Christiane Bode’s letter to her 12-year-old self March 15, 2010Posted by Science Club for Girls in girls in science, Guest Blog, Letter to Young Self, women in science.
Tags: Childhood, early experience, Education, inspiration, STEM, women in science
Christiane uses her knowledge of chemistry to develop new cancer drugs.
I’m having a hard time putting into words exactly the things that I would like to tell you right now—so many ideas come to my mind! What exactly do you tell your 12 year old former self to help her along the way? I know a lot of this advice will seem completely useless to you, but please, just tuck it away and take a look when you’re feeling a bit lost. It might help!
#1) Something you may have already realized, and something you must be totally comfortable with, is that you’re a very smart and capable young lady. Do you realize that you have a natural ability to learn things? Like a sponge, you’re at a stage in your life when you should soak in everything that you possibly can! And most importantly, you need to be proud of yourself for this very reason. Ask questions, get answers, and don’t be too shy to figure out why. That is eventually going to make you a very successful person!
#2) Don’t let other’s opinions of you get you off track—
sometimes those kids in school are just jealous!
You are bright, and competent and you will eventually love yourself for that very reason. Embrace it while you can, because it’s not worth losing any sleep over! Other kids might not always understand how cool it is to have it all going on, but push through and try to stand tall. You’re pretty special.
#3) Eventually, you’re going to encounter things that you just cannot figure out as easily (it may be a course called discrete mathematics at Smith College!) The best (and only) thing that will get you through is perseverance. Try your hardest, do your best, and chances are, you’re going to do pretty well. And remember, you don’t always have to be the best. There is another young girl out there whose dream might be to conquer discrete math! You can let her do it!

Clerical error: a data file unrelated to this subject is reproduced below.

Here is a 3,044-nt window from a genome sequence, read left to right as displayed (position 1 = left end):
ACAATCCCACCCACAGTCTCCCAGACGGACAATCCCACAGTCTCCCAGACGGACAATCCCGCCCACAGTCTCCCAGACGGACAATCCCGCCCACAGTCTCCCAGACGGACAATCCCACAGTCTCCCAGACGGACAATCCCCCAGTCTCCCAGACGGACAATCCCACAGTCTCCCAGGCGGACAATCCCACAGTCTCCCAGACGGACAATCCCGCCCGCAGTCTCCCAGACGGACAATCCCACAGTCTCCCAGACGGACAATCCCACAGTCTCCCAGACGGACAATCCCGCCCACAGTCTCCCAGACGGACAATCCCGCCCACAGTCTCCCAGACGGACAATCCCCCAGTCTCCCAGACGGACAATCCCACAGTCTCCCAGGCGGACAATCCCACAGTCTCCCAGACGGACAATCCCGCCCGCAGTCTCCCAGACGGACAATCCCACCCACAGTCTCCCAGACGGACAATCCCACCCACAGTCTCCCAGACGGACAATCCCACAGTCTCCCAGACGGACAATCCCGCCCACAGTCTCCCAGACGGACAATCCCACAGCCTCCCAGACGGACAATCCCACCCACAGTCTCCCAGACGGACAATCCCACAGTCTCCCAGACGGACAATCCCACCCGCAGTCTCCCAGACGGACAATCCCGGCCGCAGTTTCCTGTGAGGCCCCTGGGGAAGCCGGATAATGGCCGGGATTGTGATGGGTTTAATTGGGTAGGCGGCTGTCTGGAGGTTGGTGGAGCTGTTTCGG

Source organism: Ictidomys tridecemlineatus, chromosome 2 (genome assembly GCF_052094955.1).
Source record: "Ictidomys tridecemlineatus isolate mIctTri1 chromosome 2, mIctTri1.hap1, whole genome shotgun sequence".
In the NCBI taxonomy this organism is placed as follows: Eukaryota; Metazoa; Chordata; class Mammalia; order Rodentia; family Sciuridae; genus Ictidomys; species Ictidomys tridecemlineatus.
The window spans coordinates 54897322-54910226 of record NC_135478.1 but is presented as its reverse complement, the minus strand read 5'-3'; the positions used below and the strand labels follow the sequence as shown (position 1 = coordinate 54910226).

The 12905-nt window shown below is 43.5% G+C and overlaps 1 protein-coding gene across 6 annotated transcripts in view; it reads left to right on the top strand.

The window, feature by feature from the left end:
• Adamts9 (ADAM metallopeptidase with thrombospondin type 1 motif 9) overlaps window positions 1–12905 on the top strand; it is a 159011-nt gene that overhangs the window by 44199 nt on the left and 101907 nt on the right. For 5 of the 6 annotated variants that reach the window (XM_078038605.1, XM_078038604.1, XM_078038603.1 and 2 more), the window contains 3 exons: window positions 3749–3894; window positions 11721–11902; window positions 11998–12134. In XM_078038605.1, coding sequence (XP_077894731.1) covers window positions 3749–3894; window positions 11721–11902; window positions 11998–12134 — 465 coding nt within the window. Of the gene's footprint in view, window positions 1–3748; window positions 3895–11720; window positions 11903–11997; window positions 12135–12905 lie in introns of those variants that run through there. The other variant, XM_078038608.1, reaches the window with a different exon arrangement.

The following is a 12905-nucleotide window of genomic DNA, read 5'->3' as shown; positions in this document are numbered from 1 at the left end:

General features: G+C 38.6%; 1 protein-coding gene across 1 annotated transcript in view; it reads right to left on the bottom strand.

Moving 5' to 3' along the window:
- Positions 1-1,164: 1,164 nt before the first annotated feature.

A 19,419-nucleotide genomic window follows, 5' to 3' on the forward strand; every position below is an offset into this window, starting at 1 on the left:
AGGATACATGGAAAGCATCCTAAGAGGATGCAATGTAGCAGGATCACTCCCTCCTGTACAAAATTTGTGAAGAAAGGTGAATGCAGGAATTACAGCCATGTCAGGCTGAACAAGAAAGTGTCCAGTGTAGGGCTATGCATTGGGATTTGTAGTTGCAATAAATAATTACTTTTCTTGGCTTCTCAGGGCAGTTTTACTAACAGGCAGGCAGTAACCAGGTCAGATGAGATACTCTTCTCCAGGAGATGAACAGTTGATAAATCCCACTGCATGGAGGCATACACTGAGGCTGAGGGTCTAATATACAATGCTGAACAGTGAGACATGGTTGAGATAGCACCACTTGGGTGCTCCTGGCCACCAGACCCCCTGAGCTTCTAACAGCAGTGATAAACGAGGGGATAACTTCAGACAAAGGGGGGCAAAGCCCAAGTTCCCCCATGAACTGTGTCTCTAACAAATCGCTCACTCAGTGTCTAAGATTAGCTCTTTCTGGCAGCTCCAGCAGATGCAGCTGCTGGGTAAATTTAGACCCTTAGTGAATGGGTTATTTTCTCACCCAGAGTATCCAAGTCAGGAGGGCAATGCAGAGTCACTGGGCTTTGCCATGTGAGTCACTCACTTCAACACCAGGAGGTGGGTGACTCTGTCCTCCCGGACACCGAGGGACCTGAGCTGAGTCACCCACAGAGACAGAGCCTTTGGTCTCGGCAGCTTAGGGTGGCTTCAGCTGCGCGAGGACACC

#4) While school is very important, it is not everything (and neither will be your job, when you get one). You will need a balance in your life to keep you happy, so you cannot be too serious all the time! Pretend you’re a famous singer on your Dad’s coffee table, write all of the creative stories that you can, and use your imagination! It is very important to find those things later in life that make you smile.
#5) Love your parents, your sister, your family and your friends. They are the people who will provide you with the support and encouragement to get through difficult times and who will cheer you on the loudest when you do something well. In the next few years, you might think that Mom has no clue what she is talking about, but someday you’ll see that the advice she provided was some of the best you’ll ever encounter. And most importantly, try your hardest never to take these special people for granted. Sometimes, they can exit your life sooner than is fair. Don’t hesitate to end every conversation with “I love you”.
#6) You are a strong girl who will eventually grow into a strong woman. You have the power and the will to make the right decisions, and to shape your life in the general direction you would like. If you ever find yourself truly unhappy, do everything that you can to change it. There are far too many things in life that you cannot control that will make you mad or sad. Why not change the things that you can? Stand strong behind your choices, and your morals—they will be the things that people admire about you.
I’m not sure that I’ve given you every piece of “wisdom” that I can, but maybe I will try to draft you another letter in a few more years when the older you has a bit more experience. Until then, enjoy life at every turn, be a good person and keep dreaming. Life turns out to be pretty great!
Christiane is a medicinal chemist at Amgen in Cambridge, MA, where she has worked for 3.5 years. During her time at Amgen, she has worked primarily in drug development for oncology projects. She grew up in Connecticut, and then got her BA in Chemistry at Smith College in Northampton, MA. After graduation, she moved to Boston to obtain her MA in Chemistry at Boston University, and has worked at Amgen since graduation in May 2006.
This is a guest post to our Letter to My Young Self project, in celebration of Women’s History Month.